Comedian Sales, Songwriter Mizzy
Byline: Associated Press
Soupy Sales, the rubber-faced comedian whose anything-for-a-chuckle career was built on 20,000 pies to the face and 5,000 live TV appearances across a half-century of laughs, has died. He was 83.
At the peak of his fame in the 1950s and 60s, Sales was one of the best-known faces in the nation.
Sales began his TV career in Cincinnati and Cleveland, then moved to Detroit, where he drew a large audience on WXYZ-TV. He moved to Los Angeles in 1961.
The comics pie-throwing schtick became his trademark, and celebrities lined up to take one on the chin alongside Sales. During the early 1960s, stars such as Frank Sinatra, Tony Curtis and Shirley MacLaine received their just desserts side-by-side with the comedian on his television show.
After moving to Los Angeles, he eventually became a fill-in host on "The Tonight Show."
He moved to New York in 1964 and debuted "The Soupy Sales Show," with co-star puppets White Fang (the meanest dog in the United States) and Black Tooth (the nicest dog in the United States). By the time his Big Apple run ended two years later, Sales had appeared on 5,370 live television programs the most in the mediums history, he boasted. He had a pair of albums that hit the Billboard Top 10 in 1965; "Do the Mouse" sold 250,000 copies in New York alone.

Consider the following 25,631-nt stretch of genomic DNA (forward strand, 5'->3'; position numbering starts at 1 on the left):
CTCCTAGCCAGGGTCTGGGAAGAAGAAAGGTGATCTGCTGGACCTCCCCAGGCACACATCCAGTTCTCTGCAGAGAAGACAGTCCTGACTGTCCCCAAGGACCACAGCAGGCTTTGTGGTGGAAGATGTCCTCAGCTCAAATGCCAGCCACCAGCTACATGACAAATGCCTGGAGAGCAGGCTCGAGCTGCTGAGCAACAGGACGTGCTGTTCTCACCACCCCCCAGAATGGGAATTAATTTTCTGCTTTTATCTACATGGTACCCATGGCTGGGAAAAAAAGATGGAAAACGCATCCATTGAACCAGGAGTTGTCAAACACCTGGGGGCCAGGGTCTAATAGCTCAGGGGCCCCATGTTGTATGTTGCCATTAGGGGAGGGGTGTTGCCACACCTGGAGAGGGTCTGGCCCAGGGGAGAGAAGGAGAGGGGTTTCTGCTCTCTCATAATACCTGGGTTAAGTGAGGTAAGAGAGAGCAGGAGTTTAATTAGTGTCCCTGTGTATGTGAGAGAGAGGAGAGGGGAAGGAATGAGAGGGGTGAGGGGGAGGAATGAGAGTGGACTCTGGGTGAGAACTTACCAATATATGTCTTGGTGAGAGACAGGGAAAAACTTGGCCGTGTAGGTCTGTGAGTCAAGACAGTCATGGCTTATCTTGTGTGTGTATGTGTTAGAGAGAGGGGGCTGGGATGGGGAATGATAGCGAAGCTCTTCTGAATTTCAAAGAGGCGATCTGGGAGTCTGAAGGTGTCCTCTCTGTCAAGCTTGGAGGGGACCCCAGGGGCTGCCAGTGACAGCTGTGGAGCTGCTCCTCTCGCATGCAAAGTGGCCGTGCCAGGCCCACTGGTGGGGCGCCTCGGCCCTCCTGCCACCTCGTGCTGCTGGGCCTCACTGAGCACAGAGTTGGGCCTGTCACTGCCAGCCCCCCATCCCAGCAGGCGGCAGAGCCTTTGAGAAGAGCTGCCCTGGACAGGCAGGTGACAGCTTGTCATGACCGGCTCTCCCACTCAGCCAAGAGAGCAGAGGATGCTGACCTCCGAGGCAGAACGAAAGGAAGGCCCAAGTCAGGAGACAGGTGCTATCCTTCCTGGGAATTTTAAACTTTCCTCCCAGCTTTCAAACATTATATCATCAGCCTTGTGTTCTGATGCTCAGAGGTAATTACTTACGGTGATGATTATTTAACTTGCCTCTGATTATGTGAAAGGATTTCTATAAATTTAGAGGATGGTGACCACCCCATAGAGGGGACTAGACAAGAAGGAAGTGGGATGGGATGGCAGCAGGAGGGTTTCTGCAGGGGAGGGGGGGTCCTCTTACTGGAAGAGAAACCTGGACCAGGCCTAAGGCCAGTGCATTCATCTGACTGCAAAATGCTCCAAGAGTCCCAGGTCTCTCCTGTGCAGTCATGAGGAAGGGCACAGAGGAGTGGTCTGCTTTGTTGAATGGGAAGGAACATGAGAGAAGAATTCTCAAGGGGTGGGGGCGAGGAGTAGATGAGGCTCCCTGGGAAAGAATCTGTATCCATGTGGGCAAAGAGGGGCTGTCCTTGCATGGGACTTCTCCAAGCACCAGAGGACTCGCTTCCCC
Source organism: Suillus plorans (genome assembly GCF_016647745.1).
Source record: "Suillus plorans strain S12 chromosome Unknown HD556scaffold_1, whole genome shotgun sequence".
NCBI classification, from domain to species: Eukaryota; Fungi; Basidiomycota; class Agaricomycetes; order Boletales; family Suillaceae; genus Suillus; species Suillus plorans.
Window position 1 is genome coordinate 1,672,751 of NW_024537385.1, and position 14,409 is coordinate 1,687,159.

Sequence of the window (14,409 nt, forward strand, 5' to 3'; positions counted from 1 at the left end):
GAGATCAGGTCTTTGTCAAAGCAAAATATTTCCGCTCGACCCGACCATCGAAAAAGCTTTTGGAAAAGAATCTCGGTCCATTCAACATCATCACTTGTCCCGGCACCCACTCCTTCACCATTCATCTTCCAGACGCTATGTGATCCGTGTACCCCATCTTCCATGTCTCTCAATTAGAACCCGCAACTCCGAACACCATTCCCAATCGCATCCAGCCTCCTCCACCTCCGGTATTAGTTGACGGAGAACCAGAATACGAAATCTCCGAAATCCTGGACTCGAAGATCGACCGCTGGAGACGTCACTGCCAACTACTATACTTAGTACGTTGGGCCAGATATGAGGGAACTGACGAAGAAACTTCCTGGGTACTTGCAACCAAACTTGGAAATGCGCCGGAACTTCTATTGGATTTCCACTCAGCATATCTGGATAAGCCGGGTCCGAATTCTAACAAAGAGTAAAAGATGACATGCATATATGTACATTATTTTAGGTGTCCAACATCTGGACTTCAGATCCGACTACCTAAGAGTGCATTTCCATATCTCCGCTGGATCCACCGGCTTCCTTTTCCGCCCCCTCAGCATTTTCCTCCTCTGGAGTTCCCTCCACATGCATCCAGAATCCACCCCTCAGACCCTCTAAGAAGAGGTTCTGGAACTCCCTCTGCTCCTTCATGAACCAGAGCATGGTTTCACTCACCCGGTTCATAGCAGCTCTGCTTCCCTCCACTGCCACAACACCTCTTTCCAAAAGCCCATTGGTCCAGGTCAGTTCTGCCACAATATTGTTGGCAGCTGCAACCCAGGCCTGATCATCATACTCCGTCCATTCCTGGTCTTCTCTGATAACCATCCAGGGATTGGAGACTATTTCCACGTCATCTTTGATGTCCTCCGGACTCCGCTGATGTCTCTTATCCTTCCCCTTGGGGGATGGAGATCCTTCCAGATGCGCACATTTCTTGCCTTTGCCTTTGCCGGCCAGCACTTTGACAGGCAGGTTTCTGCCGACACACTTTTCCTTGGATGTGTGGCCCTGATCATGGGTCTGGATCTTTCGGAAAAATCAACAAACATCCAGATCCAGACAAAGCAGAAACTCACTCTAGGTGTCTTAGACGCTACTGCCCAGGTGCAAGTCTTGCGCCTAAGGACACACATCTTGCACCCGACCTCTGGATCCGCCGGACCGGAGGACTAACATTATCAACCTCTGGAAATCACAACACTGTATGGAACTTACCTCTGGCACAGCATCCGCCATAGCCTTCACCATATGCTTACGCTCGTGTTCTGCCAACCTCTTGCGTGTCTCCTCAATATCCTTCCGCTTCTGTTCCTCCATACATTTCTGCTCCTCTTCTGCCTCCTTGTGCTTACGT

The songwriter who wrote the catchy theme songs to "The Addams Family" and "Green Acres" television shows has died. Vic Mizzy was 93.
Mizzy got his start in vaudeville and wrote songs that were recorded by Dean Martin, Doris Day, Perry Como and Billie Holiday in the 1940s and 50s.
His hits included "The Whole World Is Singing My Song" and "With a Hey and a Hi and a Ho-Ho-Ho."
Mizzy has said that he didnt mind if people only remember him for the finger snaps at the start of the "The Addams Family" theme song. After all, he said "two snaps got me a mansion in Bel Air."
Shiloh Pepin, a girl who was born with fused legs, a rare condition often called "mermaid syndrome," and gained a wide following on the Internet and national television, has died. She was 10.
Doctors had predicted she would only survive only for days after her birth at the most, but the girl, described by her mother as "a tough little thing," died at Maine Medical Center on Friday afternoon, hospital spokesman John Lamb said. Her story was featured recently on "The Oprah Winfrey Show" and other national television programs.
Ray Browne, an Ohio university professor credited with coining the phrase "popular culture" and pioneering the study of things such as bumper stickers and cartoons, has died. He was 87.
He developed the first academic department devoted to studying what he called the "peoples culture" at Bowling Green University in 1973. …